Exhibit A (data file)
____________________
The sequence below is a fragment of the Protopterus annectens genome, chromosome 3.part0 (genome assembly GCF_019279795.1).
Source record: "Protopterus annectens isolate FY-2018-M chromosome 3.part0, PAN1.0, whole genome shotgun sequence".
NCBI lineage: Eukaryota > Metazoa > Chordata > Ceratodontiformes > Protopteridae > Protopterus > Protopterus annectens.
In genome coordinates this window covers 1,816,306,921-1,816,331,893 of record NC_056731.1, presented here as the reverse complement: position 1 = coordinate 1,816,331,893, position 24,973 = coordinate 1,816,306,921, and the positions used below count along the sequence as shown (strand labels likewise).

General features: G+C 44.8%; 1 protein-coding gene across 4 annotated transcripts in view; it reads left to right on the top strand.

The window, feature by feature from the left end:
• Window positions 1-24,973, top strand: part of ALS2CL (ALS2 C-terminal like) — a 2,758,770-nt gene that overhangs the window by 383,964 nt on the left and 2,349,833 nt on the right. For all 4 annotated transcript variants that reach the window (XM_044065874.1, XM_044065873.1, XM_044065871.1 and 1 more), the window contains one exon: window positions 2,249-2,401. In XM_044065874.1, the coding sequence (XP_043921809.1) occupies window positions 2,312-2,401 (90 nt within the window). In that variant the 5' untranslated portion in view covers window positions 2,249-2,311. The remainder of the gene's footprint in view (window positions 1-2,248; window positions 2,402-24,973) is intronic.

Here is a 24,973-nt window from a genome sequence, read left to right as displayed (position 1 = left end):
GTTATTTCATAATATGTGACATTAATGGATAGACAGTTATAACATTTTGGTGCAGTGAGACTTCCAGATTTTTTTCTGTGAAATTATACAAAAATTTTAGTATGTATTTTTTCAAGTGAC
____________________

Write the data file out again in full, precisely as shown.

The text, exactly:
The sequence below is a fragment of the Protopterus annectens genome, chromosome 3.part0 (genome assembly GCF_019279795.1).
Source record: "Protopterus annectens isolate FY-2018-M chromosome 3.part0, PAN1.0, whole genome shotgun sequence".
NCBI lineage: Eukaryota > Metazoa > Chordata > Ceratodontiformes > Protopteridae > Protopterus > Protopterus annectens.
In genome coordinates this window covers 1,816,306,921-1,816,331,893 of record NC_056731.1, presented here as the reverse complement: position 1 = coordinate 1,816,331,893, position 24,973 = coordinate 1,816,306,921, and the positions used below count along the sequence as shown (strand labels likewise).

General features: G+C 44.8%; 1 protein-coding gene across 4 annotated transcripts in view; it reads left to right on the top strand.

The window, feature by feature from the left end:
• Window positions 1-24,973, top strand: part of ALS2CL (ALS2 C-terminal like) — a 2,758,770-nt gene that overhangs the window by 383,964 nt on the left and 2,349,833 nt on the right. For all 4 annotated transcript variants that reach the window (XM_044065874.1, XM_044065873.1, XM_044065871.1 and 1 more), the window contains one exon: window positions 2,249-2,401. In XM_044065874.1, the coding sequence (XP_043921809.1) occupies window positions 2,312-2,401 (90 nt within the window). In that variant the 5' untranslated portion in view covers window positions 2,249-2,311. The remainder of the gene's footprint in view (window positions 1-2,248; window positions 2,402-24,973) is intronic.

Here is a 24,973-nt window from a genome sequence, read left to right as displayed (position 1 = left end):
GTTATTTCATAATATGTGACATTAATGGATAGACAGTTATAACATTTTGGTGCAGTGAGACTTCCAGATTTTTTTCTGTGAAATTATACAAAAATTTTAGTATGTATTTTTTCAAGTGAC